Carla's MSc was awarded by UTAD in Portugal and performed here in Kent.
Chromosomes and fertility in Sus scrofa and Bos taurus: an analysis of progenitors and embryos
Efficient breeding of livestock species, such as pig and cattle, has become a priority due to the rising global food demand fuelled by the human population increase. The number of people on the planet expected to rise from 7.8 billion (currently) to 9.7 billion in 2050. To optimize breeding efficiency, and produce individuals with high genetic merit and so capable to produce more using fewer resources, new technologies have been developed. These include in vitro production (IVP) of embryos and preimplantation genetic testing (PGT). Producing livestock embryos by IVP using sperm and oocytes from elite parents can dramatically increase the breeder’s ability to select the most promising animals. This can lead to rapid improvement of the target livestock population. One drawback of IVP however is that they suffer from a high incidence of chromosomal abnormalities such as aneuploidy. This can lead to clinical syndromes, infertility, and miscarriages, but can be detected through preimplantation genetic testing for aneuploidy (PGT-A).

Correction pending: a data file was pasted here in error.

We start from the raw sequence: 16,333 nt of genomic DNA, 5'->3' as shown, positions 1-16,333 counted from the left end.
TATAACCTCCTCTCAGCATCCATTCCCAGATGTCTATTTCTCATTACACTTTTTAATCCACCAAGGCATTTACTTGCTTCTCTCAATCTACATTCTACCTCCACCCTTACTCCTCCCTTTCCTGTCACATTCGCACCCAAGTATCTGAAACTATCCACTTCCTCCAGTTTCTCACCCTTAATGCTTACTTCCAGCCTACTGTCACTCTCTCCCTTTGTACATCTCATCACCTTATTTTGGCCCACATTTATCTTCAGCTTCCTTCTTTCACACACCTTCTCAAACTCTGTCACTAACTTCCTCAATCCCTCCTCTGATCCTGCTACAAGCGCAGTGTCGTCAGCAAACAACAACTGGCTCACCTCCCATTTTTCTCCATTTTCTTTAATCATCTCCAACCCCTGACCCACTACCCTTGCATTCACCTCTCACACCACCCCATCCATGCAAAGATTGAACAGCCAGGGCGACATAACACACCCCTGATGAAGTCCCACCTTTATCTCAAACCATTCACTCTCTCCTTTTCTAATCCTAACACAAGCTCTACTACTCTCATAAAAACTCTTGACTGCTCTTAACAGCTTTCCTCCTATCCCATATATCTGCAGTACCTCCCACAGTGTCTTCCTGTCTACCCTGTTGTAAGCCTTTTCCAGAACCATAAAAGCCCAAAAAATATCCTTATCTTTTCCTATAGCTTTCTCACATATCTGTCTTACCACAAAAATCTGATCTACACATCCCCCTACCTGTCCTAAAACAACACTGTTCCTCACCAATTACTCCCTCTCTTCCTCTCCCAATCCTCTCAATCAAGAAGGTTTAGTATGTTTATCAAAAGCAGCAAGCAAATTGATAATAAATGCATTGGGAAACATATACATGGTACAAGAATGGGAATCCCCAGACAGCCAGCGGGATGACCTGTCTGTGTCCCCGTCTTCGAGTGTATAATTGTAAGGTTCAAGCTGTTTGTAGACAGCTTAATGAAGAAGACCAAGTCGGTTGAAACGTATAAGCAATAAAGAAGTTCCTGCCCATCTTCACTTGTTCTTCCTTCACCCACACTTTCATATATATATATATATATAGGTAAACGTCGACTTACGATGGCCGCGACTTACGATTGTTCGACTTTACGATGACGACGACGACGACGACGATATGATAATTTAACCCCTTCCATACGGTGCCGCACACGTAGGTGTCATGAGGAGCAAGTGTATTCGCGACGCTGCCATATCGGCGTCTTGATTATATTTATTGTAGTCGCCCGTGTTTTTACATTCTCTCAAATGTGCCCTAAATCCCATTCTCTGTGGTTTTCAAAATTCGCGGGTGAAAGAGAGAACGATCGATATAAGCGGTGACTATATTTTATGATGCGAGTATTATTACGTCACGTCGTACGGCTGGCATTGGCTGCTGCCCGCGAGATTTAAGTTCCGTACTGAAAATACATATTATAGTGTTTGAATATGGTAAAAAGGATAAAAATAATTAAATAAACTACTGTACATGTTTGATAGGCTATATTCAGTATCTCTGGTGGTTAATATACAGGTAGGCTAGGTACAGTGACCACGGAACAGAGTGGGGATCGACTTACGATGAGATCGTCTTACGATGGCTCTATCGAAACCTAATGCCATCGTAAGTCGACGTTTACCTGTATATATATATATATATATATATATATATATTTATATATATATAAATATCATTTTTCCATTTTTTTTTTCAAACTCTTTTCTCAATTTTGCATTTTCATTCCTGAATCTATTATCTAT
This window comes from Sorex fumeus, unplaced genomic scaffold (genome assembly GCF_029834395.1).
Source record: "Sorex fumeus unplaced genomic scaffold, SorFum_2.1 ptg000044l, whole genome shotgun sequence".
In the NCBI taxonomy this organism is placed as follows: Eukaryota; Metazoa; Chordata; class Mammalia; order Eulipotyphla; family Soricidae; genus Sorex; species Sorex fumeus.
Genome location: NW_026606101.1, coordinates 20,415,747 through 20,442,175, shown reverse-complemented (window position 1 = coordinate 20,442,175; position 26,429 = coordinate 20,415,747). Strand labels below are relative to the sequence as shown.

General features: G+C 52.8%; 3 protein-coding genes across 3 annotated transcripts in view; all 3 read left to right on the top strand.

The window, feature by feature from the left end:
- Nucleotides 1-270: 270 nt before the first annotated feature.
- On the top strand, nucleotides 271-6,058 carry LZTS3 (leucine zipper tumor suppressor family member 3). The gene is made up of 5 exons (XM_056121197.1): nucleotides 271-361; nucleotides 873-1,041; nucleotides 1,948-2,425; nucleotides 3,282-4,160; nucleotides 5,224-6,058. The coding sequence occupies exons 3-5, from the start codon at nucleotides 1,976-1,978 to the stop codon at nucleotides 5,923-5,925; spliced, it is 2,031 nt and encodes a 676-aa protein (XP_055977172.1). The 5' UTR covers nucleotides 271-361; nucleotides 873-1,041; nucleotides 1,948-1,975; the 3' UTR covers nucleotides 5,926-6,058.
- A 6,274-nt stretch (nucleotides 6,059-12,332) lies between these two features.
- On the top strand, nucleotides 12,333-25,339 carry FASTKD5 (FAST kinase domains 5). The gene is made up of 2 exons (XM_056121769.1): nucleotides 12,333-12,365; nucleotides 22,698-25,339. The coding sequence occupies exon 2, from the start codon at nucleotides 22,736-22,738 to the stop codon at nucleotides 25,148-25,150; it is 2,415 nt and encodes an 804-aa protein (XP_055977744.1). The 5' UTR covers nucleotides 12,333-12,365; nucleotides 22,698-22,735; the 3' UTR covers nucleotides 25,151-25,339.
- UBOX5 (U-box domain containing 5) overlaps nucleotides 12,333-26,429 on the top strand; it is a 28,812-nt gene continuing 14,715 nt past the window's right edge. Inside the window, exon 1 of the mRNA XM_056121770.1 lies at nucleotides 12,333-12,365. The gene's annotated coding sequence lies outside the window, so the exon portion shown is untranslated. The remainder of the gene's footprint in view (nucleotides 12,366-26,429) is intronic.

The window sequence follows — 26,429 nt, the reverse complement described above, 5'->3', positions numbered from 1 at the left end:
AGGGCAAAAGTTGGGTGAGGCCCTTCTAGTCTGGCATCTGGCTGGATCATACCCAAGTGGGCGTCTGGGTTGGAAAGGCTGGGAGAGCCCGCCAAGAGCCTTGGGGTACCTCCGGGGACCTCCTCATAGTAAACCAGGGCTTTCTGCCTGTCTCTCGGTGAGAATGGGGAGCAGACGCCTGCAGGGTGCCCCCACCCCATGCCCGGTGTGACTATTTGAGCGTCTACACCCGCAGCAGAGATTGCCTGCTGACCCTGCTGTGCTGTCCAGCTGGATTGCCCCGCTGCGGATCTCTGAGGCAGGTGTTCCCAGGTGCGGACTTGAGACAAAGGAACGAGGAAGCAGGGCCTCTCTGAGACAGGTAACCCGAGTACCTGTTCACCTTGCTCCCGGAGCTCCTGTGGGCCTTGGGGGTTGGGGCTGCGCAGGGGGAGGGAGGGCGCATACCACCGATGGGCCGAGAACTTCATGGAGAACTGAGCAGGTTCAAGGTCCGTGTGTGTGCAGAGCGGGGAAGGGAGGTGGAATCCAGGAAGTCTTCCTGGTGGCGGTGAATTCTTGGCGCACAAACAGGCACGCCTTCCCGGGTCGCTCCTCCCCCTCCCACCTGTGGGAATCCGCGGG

In this dissertation, three different PGT-A algorithms: Karyomapping, BAF/LRR and Gabriel-Griffin plots, were applied on two cattle embryo DNA marker databases to investigate aneuploidy presence, class, parental and mechanistic origin, overall and as related to embryo sex and quality. In pigs, for the first time in this species, a novel IVP protocol was optimised and applied on selected donors to produce embryos, which could be screened by the same three PGT-A algorithms mentioned above.